If you want to know where the "Wizard of Westwood" first discovered his magic touch, look no further than the 1963-64 UCLA Bruins.
Before that season, there was no Lew Alcindor. There was no Bill Walton. The thought of John Wooden winning 10 national championships and leading the Bruins to an 88-game winning streak was unthinkable at the time.
But every legend has to start somewhere, and the upward trajectory of Wooden's historic career began with that 1963-64 team.
As the stars on that team attest in the video above, the Bruins entered the year with a ton of talent, yet they only earned recognition as a possible "surprise package" by Sports Illustrated, rather than being regarded as one of the best teams in the country.
One thing UCLA lacked that season was height. Wooden had talented guards like Walt Hazzard and Gail Goodrich, but what he didn't have was a great big man. As co-captain Jack Hirsch pointed out, the tallest player on the team was 6'5".
As they say, necessity is the mother of invention.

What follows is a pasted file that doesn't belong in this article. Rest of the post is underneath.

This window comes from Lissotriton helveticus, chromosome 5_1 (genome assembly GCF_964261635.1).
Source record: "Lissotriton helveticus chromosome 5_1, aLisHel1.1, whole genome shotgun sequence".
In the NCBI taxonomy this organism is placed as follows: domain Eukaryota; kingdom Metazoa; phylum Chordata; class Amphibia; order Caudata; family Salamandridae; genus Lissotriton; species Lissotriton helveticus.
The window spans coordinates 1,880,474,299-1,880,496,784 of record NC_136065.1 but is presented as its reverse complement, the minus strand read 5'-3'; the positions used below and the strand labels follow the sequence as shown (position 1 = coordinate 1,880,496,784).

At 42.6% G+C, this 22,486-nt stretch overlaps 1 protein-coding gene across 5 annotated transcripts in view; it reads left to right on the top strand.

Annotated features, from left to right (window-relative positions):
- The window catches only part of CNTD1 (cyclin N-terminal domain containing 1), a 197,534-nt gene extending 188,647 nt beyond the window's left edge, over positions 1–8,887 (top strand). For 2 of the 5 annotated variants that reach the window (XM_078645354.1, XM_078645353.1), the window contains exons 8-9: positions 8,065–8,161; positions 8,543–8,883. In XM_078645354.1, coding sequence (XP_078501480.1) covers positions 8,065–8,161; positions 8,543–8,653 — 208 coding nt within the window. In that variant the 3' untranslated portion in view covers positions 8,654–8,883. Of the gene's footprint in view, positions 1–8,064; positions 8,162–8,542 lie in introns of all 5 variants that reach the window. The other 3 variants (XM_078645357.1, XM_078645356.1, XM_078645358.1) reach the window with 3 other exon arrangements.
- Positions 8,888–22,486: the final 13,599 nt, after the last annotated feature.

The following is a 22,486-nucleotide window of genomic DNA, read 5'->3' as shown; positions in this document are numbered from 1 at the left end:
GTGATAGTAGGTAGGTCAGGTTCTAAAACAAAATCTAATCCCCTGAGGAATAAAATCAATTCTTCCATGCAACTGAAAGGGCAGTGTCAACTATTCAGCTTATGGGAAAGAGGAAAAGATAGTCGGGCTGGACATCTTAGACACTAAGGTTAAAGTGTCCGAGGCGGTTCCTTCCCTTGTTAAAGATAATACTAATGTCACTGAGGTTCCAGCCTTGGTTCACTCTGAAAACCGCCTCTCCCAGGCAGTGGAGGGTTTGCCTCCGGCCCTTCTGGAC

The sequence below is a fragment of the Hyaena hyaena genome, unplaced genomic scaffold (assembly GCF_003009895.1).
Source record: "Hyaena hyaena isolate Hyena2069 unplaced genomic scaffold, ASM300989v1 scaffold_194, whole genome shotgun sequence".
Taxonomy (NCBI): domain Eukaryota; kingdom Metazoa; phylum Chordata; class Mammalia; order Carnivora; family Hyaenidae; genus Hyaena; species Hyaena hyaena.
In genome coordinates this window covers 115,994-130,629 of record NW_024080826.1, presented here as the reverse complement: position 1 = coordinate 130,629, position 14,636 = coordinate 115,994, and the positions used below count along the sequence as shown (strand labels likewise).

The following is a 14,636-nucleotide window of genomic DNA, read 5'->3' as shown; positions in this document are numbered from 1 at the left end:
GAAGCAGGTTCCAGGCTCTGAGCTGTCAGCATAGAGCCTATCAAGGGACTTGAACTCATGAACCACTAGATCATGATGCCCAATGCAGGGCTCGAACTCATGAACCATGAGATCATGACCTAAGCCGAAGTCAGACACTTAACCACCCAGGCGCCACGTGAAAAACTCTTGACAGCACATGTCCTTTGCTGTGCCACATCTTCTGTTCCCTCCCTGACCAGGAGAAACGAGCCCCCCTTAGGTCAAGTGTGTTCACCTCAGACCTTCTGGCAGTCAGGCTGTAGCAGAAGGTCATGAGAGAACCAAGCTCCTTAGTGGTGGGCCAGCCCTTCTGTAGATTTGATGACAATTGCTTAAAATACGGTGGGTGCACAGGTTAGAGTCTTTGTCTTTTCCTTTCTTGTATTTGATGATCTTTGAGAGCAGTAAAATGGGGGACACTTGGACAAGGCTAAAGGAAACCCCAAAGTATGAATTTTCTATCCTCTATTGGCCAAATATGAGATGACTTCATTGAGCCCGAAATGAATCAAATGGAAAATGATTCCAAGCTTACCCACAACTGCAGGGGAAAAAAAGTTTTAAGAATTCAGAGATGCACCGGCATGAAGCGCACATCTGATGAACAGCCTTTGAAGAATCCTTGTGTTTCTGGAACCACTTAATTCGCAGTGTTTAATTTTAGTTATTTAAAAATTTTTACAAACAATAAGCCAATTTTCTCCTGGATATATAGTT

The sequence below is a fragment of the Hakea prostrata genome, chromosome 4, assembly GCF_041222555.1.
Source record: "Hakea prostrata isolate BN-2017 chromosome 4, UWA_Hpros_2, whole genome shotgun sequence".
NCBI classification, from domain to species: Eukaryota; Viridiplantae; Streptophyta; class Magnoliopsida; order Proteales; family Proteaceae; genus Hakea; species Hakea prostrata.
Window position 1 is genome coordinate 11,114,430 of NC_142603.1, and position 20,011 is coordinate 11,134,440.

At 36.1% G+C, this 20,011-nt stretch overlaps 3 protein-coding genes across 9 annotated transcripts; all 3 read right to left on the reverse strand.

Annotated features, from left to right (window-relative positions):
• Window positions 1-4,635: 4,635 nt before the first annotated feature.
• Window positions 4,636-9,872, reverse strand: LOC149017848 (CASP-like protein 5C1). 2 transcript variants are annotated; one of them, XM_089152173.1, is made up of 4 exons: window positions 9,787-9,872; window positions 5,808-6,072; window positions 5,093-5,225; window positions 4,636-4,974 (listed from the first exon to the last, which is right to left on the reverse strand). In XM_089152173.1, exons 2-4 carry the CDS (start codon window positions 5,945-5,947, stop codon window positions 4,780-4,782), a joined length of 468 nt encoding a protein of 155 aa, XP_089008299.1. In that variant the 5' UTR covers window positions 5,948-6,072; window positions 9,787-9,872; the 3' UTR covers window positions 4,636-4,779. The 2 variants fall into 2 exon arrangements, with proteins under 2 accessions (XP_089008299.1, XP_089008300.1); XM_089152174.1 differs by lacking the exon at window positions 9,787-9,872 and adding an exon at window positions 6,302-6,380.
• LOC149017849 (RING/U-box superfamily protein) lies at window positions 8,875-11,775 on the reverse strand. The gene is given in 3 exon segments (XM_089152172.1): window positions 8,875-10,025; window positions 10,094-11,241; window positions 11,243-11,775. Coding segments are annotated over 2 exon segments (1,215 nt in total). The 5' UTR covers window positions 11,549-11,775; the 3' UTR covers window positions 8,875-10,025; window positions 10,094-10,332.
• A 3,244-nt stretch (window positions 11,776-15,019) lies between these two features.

UCLA assistant Jerry Norman helped devise the zone press defense that served the Bruins and became a staple of Wooden's teams going forward.
Back in 2010, Alex Wolff wrote for Sports Illustrated about how that zone press was so revolutionary at the time:
Opponents would have to advance the ball upcourt by passing it, and human nature being what it is, those passes would eventually become lobs and crosscourts, hurried and careless. UCLA's quick hands, long arms and sprinters' speed would lead to deflections and interceptions, and soon the ball would be headed the other way. The Bruins would score, and the way they'd score, suddenly and as a result of their opponents' turnovers, would sow, as Wooden later put it, "disharmony and disunity."
Led by Hazzard and Goodrich, UCLA went 30-0 that season and won a national title, beating Duke 98-83 in the final.
It was that 1963-64 team that helped set the tone for what would be a decade of dominance in Westwood.
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